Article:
An IRA in and of itself provides for the significant benefit of tax-deferred growth during the owner's lifetime. The funds in the IRA are only taxed when they are removed. They can be removed and used without penalty beginning the year the owner turns 59½. Later on, during the year that the owner turns 70½, the IRS requires withdrawal of a Required Minimum Distribution. For most participants, this first distribution is equal to 3.65% of the IRA’s value, with the percentage distribution required to be distributed by the IRS rising as they age.
What many individuals don’t realize is that the benefits of tax-deferred growth can extend to an individuals’ heirs through a Stretch IRA (more formally called an Inherited IRA). The IRA can become a Stretch IRA without significant effort on your part; it’s part of the tax law. Upon death, the specifically named heirs will inherit the IRA as an Inherited IRA and take distributions over their lifetime based on their age. They also may pass the IRA on a third time, to their heirs who must take distributions based on the second owner’s remaining life expectancy.
As mentioned, significant planning does not have to take place to accomplish this, but one important step must take place, the naming of a beneficiary. So that old 401k, that might or might not have a beneficiary, must be reviewed to ensure that one is in place. Many people choose to consolidate these plans over time, to make things easier to keep track of and in order to simplify their affairs for the benefit of their heirs. IRAs with entities, such as trusts set up as beneficiaries, must be reviewed by a qualified attorney to ensure that the specific trust can inherit an IRA.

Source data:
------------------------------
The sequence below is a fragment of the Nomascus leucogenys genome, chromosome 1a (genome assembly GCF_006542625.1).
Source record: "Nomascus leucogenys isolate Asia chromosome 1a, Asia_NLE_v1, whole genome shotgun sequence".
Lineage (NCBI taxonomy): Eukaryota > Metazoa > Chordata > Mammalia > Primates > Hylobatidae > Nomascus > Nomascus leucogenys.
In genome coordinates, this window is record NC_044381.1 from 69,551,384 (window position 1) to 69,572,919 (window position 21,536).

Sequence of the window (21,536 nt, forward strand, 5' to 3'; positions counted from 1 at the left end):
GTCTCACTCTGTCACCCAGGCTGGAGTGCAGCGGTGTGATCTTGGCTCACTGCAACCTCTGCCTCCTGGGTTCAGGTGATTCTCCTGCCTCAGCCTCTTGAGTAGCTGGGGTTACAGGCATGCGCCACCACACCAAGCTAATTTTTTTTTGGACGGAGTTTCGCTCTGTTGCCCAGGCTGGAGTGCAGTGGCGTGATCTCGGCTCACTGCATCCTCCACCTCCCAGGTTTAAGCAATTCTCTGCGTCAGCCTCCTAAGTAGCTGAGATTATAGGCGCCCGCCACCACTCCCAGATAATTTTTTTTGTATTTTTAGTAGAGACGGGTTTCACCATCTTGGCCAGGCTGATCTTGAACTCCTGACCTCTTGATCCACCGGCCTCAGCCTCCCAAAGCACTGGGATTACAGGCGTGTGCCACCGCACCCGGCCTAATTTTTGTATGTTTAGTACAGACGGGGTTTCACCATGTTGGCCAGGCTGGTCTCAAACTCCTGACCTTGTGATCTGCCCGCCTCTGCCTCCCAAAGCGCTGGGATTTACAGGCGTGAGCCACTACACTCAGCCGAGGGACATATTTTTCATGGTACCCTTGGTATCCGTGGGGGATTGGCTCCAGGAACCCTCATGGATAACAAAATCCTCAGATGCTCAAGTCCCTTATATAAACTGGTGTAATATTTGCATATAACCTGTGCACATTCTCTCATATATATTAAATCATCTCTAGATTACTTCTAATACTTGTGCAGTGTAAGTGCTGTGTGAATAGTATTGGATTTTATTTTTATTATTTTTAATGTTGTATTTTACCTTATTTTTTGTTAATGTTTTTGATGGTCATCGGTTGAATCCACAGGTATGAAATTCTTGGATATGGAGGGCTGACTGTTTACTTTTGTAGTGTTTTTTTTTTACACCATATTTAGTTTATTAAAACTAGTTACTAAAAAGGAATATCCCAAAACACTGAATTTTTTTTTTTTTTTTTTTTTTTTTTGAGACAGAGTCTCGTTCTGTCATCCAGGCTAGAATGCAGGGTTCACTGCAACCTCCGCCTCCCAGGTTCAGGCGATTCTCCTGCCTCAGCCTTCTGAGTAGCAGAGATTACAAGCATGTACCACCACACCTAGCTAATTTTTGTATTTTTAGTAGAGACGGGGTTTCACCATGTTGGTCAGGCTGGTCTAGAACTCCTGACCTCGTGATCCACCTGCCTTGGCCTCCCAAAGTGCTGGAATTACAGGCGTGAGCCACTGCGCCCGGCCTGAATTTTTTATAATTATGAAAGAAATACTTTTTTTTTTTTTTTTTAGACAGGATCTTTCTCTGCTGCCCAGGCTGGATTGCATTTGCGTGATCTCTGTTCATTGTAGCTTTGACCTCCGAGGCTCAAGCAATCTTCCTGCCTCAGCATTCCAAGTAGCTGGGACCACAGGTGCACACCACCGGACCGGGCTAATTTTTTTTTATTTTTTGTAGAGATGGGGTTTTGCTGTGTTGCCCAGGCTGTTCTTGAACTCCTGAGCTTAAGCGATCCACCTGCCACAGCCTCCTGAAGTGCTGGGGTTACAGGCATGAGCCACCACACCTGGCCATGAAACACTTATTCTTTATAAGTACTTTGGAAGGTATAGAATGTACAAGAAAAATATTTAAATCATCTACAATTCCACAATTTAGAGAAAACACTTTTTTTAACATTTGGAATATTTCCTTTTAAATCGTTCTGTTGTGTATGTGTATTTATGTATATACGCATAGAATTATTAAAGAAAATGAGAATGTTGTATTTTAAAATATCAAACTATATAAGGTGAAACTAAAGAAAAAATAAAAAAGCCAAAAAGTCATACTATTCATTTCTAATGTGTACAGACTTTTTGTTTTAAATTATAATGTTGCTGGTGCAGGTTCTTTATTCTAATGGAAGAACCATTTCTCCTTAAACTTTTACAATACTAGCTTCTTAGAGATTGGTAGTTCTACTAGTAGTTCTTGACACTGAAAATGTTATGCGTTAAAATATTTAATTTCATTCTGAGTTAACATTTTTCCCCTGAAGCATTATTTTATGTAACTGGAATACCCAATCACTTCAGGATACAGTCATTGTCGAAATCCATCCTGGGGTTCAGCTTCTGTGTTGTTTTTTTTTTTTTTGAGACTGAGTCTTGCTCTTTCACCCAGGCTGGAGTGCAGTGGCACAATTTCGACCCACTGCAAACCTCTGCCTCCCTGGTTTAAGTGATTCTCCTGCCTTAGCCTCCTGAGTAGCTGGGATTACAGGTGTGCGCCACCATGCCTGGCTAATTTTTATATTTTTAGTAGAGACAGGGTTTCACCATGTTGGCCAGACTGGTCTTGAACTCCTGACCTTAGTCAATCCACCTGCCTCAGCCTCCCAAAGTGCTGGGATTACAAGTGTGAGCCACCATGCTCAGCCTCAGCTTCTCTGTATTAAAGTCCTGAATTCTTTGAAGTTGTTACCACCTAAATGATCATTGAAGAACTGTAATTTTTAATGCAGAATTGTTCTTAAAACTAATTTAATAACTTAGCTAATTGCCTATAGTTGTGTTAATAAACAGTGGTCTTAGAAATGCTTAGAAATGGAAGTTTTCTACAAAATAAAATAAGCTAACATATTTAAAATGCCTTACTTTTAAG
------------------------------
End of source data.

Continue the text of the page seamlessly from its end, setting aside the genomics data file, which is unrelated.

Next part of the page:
For certain individuals a Stretch IRA does not have as much benefit. For example, if your heirs are in a high tax bracket and you are not, you might benefit from taking larger distributions or converting your IRA to a Roth IRA during your lifetime, and passing on the after-tax dollars to your heirs.
As a planning focused firm, we welcome the opportunity to work through these important decisions based on your individual situation with you, your heirs, and your attorney. We are uniquely qualified to help you make these decisions based on our experience and being part of a regional accounting firm, Dixon Hughes Goodman LLP.
Please review the attached article from the AICPA that details some of the specific rules surrounding stretching your IRA.